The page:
Other findings in this trial include: the overall 2 and 5 year survival estimates show no significant difference among treatment groups, with a 2 year survival of 76%; local-regional control is significantly better for patients treated with concurrent chemoradiotherapy compared with induction chemotherapy or radiotherapy alone; chemotherapy significantly reduces distant metastases compared with radiotherapy alone.
An update of this same trial later in 2003 reported more information on the toxicities of the different treatment arms and more quality of life information. It was found that the grade and frequency of toxic acute effects was similar in the induction chemotherapy and standard radiotherapy arms and consisted of mostly grade 3 in-field effects on skin and mucous membranes. Patients receiving concurrent chemoradiotherapy had chemotherapy-related toxic acute effects such as neutropenia and severe nausea and vomiting as well as increased rates of severe radiation-related mucosal, pharyngeal and esophageal effects. Rates of late toxic effects were similar among groups.
This study also noted a decrease in the rate of distant metastases at five years for the patients receiving either induction chemotherapy or concurrent chemoradiotherapy versus standard radiotherapy.
This trial clearly demonstrates that induction chemotherapy is inferior to concurrent chemoradiotherapy in terms of local control and laryngeal preservation. Multiple non site-specific trials to further investigate the role of chemoradiation in treatment of advanced head and neck squamous cell carcinoma and organ preservation have been completed and are ongoing. Cisplatin and fluorouracil continue to be identified as promising agents in management of head and neck squamous cell carcinoma. Other chemotherapeutic agents such as the taxanes are also being investigated.
Varying radiation schedules are also being studied with the goal of increasing local control and organ preservation. Hyperfractionation is smaller radiation doses given two or more times a day but keeping the overall treatment time the same or slightly reduced. The use of smaller fractions increases the tolerance of late-reacting tissues such that the total radiation dose can be increased by about 10 to 15% without worsening of late complications. Recent trials studying patients with head neck cancer (non site specific) with sufficient follow up show a moderate but consistent improvement in local control with hyperfractionated schedules. The incidence of late toxicity with hyperfractionation in these trials appears to be the within the range observed with conventional fractionation schedules. Accelerated fractionation shortens the duration of therapy to less than the seven weeks of conventional radiotherapy; this reduction is accomplished by increasing the number of fractions per week. The total dose remains the same. However, an overall time reduction of more than 1.5 weeks without a decrease in the total dose induces intolerable acute mucosal toxicity; delivery of more than 2 fractions per day can cause a higher incidence of late toxicity. Non site-specific trials studying accelerated schedules show an average magnitude of locoregional improvement of 10 to 15 %.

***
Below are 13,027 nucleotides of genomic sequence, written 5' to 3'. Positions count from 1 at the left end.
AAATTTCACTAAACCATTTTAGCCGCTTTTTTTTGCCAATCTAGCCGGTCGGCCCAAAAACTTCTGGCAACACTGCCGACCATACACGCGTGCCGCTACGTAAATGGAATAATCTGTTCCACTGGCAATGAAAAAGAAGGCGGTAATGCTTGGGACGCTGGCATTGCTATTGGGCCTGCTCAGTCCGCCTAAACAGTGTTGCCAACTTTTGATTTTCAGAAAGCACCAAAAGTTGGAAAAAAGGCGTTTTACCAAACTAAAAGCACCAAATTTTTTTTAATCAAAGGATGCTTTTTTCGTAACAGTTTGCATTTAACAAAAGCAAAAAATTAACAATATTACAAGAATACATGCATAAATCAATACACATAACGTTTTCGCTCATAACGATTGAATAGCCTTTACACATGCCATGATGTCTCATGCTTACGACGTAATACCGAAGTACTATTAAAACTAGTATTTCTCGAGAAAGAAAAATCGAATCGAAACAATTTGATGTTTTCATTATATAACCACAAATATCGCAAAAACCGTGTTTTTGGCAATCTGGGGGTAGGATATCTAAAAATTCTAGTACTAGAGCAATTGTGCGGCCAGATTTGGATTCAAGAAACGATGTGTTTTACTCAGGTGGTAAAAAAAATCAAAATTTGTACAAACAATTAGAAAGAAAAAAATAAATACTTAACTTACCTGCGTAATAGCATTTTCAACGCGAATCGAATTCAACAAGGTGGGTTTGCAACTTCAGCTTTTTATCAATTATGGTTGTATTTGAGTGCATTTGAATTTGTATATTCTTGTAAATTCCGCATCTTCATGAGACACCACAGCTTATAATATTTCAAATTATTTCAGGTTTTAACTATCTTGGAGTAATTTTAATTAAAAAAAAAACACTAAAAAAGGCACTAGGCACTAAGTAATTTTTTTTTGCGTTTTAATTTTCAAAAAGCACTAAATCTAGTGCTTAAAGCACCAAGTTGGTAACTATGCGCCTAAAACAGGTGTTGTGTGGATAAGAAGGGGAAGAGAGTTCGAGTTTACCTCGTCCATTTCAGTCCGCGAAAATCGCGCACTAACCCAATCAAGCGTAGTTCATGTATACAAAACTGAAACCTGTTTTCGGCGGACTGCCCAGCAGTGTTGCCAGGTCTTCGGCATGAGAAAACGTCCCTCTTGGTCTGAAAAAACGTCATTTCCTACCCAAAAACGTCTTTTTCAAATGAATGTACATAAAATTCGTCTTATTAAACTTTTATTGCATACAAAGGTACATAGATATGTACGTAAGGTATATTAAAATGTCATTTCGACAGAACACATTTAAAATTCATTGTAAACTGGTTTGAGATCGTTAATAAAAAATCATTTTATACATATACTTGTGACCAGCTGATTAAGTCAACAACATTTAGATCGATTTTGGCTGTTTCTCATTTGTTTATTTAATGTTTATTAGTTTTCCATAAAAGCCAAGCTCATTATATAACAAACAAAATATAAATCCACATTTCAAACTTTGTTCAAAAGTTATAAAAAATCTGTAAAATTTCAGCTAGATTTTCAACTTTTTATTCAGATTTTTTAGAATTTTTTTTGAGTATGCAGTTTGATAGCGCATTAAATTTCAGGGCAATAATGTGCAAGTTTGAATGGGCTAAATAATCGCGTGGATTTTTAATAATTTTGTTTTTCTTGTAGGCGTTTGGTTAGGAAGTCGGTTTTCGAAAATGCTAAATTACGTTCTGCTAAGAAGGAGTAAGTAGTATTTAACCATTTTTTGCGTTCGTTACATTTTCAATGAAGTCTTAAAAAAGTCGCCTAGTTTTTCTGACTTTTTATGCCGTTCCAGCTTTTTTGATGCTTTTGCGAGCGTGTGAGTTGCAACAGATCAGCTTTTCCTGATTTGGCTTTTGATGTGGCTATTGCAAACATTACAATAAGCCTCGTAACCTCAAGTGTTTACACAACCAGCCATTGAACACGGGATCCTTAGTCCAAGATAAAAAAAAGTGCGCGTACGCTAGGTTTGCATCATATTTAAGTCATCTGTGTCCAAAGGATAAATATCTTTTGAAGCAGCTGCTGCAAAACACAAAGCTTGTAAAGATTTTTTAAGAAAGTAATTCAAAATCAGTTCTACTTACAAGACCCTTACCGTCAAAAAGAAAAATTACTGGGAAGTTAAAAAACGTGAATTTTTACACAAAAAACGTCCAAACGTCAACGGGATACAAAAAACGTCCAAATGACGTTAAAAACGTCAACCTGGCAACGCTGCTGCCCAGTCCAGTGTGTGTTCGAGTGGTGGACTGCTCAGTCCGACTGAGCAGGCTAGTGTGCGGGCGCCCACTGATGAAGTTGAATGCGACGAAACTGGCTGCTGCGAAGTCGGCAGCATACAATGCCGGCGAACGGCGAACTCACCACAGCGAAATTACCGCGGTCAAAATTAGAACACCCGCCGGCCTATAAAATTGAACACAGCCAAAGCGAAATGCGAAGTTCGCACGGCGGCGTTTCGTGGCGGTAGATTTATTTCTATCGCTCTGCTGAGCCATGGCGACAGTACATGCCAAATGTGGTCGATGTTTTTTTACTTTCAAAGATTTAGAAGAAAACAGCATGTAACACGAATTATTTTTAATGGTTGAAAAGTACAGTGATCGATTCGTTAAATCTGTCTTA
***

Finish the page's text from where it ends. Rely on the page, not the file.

Molecular targets have been identified which may hold promise in the treatment of head and neck squamous cell carcinoma. Overexpression of epidermal growth factor receptor is recognized in more than 80% of squamous cell carcinomas. The epidermal growth factor receptor and its ligands, epidermal growth factor and transforming growth factor alpha are important in cell proliferation, adhesion, invasion and angiogenesis. Administration of the epidermal growth factor receptor monoclonal antibody (cetuximab) has been shown to increase radiosensitization, decrease tumor cell line growth and increase apoptosis. Other novel chemotherapeutics include agents to inhibit tyrosine kinase, angiogenesis inhibitors, and agents that have selective toxicity to hypoxic cells.
Increasing research has been directed at determining the quality of life and functional outcomes of those patients being treated for advanced laryngeal cancer. In a follow up to the VA Study, Terrell reported the results of various quality of life assessments for patients in both study arms. The SF-36 general health measure, HNQOL Instrument, and Beck Depression Inventory were administered to 65 surviving patients. Baseline demographics as well as data on alcohol, smoking, speech and swallowing were gathered. 25 patients from the surgery/radiotherapy group and 21 patients from the induction chemotherapy group completed the surveys; they did not differ in terms of demographics, original tumor classification or performance status aside from the patients in the induction chemotherapy arm being significantly older.